The focus of this review is the molecular genetics, including consensus NAT1 and NAT2 nomenclature, and cancer epidemiology of the NAT1 and NAT2acetylation polymorphisms. Two N-acetyltransferase isozymes, NAT1 and NAT2, are polymorphic and catalyze both N-acetylation (usually deactivation) and O-acetylation (usually activation) of aromatic and heterocyclic amine carcinogens. Epidemiological studies suggest that the NAT1 and NAT2 acetylation polymorphisms modify risk of developing urinary bladder,colorectal, breast, head and neck, lung, and possibly prostate cancers. Associations between slow NAT2 acetylator genotypes and urinary bladder cancer and between rapid NAT2 acetylator genotypes and colorectal cancer are the most consistently reported. The individual risks associated with NAT1 and/or NAT2 acetylator genotypes are small, but they increase when considered in conjunction with other susceptibility genes and/or aromatic and heterocyclic amine carcinogen exposures. Because of the relatively high frequency of some NAT1 and NAT2 genotypes in the population, the attributable cancer risk may be high. The effect of NAT1 and NAT2 genotype on cancer risk varies with organ site,probably reflecting tissue-specific expression of NAT1 and NAT2. Ethnic differences exist in NAT1 and NAT2genotype frequencies that may be a factor in cancer incidence. Large-scale molecular epidemiological studies that investigate the role of NAT1 and NAT2 genotypes and/or phenotypes together with other genetic susceptibility gene polymorphisms and biomarkers of carcinogen exposure are necessary to expand our current understanding of the role of NAT1 and NAT2 acetylation polymorphisms in cancer risk.

Comprehensive reviews of the acetylation polymorphism (NAT2) have been published previously (1, 2, 3, 4). Several shorter reviews including information on the NAT1 and NAT2acetylation polymorphisms have been published within the past few years(e.g.,5, 6, 7, 8, 9, 10, 11, 12, 13, 14). This review focuses on the molecular genetics and cancer epidemiology of the NAT1 and NAT2 acetylation polymorphisms.

The acetylation polymorphism (NAT2) was discovered over 40 years ago following differences observed in tuberculosis patients to isoniazid toxicity (15). Subsequently, the differences in isoniazid toxicity were attributed to genetic variability in N-acetyltransferase (EC 2.3.1.5), a cytosolic phase II conjugation enzyme primarily responsible for deactivation of isoniazid (16, 17). Indeed, the polymorphism was termed the“isoniazid acetylation polymorphism” for many years until the importance of the polymorphism in the metabolism and disposition of other drugs and chemical carcinogens was fully appreciated (1, 2).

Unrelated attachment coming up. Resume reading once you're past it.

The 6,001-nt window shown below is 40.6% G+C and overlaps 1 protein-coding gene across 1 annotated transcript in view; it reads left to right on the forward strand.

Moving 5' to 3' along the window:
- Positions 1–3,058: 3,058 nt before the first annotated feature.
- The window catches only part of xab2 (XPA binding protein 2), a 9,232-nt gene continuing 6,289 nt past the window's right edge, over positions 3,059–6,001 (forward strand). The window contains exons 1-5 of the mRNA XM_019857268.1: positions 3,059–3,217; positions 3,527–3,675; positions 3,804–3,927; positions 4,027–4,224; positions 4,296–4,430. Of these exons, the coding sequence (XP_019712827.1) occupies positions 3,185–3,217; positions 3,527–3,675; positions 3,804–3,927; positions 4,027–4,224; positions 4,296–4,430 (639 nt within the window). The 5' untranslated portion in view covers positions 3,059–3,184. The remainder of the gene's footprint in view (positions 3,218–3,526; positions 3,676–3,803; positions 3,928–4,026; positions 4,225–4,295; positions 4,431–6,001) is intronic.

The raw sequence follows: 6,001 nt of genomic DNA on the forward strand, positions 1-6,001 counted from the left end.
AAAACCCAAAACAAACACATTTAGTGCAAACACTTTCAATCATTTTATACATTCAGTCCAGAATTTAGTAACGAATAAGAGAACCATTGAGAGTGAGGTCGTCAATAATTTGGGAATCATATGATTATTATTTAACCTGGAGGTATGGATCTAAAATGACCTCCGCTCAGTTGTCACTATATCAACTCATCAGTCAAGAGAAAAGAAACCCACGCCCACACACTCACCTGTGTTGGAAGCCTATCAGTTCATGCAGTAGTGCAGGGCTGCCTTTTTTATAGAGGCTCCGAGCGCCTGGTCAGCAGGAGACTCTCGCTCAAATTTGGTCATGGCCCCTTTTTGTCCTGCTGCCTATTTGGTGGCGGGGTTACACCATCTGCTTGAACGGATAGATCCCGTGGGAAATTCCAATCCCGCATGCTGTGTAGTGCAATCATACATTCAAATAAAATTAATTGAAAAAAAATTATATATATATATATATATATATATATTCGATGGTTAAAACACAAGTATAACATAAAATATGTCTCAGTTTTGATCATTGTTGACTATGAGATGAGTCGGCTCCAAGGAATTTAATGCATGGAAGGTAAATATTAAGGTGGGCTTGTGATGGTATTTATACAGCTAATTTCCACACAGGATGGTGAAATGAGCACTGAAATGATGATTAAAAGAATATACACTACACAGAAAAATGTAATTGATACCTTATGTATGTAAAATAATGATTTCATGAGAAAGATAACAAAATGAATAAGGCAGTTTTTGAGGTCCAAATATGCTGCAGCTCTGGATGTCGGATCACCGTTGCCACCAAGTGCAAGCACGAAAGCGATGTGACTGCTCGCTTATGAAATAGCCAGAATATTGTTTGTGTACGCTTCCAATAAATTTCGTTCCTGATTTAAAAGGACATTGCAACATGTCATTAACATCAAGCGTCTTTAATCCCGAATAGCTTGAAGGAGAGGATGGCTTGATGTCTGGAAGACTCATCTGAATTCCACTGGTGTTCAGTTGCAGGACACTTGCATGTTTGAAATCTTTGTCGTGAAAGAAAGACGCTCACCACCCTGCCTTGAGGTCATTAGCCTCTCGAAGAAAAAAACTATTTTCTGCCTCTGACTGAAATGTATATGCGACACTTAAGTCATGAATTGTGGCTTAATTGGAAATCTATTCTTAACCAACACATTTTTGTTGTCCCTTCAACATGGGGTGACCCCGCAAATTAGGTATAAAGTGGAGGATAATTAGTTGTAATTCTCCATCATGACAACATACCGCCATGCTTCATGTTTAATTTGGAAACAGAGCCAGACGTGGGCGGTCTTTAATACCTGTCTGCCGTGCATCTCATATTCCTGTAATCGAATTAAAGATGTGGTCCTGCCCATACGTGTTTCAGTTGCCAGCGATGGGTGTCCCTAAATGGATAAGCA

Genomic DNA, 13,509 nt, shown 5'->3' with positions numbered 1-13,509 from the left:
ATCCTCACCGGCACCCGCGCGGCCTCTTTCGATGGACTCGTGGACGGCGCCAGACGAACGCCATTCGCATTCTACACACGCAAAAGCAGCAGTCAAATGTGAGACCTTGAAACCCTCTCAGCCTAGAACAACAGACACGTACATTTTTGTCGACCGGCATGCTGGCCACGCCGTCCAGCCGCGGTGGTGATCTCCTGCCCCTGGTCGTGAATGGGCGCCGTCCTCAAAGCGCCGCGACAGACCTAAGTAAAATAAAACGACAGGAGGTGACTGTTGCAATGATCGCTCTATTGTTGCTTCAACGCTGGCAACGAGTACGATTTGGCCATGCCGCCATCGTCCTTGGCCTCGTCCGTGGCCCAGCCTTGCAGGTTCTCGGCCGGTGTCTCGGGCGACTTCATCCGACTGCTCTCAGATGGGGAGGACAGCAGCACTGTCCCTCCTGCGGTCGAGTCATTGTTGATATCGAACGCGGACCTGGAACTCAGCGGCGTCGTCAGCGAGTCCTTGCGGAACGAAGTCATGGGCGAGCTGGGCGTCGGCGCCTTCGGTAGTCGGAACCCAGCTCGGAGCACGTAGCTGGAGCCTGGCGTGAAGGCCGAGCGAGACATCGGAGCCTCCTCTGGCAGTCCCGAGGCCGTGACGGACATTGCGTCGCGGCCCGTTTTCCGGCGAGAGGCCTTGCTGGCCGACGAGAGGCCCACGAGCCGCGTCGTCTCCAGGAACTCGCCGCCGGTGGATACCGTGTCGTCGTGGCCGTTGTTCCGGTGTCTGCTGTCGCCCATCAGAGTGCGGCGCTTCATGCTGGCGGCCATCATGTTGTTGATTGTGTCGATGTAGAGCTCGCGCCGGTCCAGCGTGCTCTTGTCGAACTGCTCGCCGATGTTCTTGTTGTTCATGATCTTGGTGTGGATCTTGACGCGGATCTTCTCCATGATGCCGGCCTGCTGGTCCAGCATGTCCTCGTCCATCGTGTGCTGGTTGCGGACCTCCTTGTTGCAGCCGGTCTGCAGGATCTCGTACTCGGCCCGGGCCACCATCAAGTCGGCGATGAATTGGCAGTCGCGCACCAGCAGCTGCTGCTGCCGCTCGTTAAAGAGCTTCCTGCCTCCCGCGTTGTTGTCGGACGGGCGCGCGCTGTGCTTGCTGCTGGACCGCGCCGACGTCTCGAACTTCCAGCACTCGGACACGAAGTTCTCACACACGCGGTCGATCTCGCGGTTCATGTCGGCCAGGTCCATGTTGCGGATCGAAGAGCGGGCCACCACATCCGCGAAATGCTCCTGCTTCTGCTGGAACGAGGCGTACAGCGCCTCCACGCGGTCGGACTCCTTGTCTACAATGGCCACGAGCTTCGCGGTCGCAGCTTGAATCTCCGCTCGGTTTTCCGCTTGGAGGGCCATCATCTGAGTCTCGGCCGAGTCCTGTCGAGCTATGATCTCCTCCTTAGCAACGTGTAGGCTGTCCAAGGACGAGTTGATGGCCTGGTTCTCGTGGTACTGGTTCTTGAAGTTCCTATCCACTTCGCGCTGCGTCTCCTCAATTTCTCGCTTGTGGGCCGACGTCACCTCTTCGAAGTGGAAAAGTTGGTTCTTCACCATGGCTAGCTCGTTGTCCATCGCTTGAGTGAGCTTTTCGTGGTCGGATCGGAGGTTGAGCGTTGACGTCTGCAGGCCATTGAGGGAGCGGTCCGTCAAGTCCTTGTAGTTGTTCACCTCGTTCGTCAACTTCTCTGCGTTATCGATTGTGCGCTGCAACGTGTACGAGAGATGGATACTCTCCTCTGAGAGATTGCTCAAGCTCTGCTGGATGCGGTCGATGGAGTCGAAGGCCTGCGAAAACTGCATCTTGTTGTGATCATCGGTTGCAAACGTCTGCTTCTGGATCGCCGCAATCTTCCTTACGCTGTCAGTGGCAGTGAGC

An early paradox was the observation that the N-acetylation of isoniazid and other drugs such as sulfamethazine divided human populations into rapid, intermediate, and slow acetylator phenotypes, whereas the N-acetylation of other drugs such as p-aminosalicylic acid yielded an apparently normal (monomorphic) distribution (18). Based on this observation, drugs such as isoniazid and sulfamethazine were termed “polymorphic” substrates for N-acetylation,whereas drugs such as p-aminosalicylic acid were termed“monomorphic.” The biochemical basis for this observation relates to substrate specificity and molecular genetics of two distinct N-acetyltransferase isozymes, NAT1 and NAT2. The concept was suggested by Jenne (18), confirmed initially in the Syrian hamster (19, 20, 21), and subsequently confirmed in man (22). The classical isoniazid slow acetylator phenotype(s)is due, at least in part, to reduction(s) in NAT2 protein (23, 24) with a frequency that is approximately 50–60% in Caucasian populations but shows striking ethnic differences (reviewed in Ref. 2). For example, slow acetylator phenotype is much more frequent in Egyptians but is much less frequent in Asians (2). The NAT2 acetylation polymorphism is very important in clinical pharmacology and toxicology because of its primary role in the activation and/or deactivation of a large and diverse number of aromatic amine and hydrazine drugs used in clinical medicine (for reviews, see Refs. 1, 2, and 4). The NAT1 isozyme was initially described as monomorphic because of its selectivity for p-aminosalicylic acid and other substrates yielding “monomorphic” distributions in human populations (1, 2). However, subsequent studies showed that NAT1 is not monomorphic in human populations but rather is subject to a separate polymorphism (21, 22). Endogenous substrates for human NAT1 and NAT2 are not known, although the folic acid catabolite, p-aminobenzoylglutamate is N-acetylated by NAT1 (27, 28), suggesting a role for NAT1 in folate metabolism.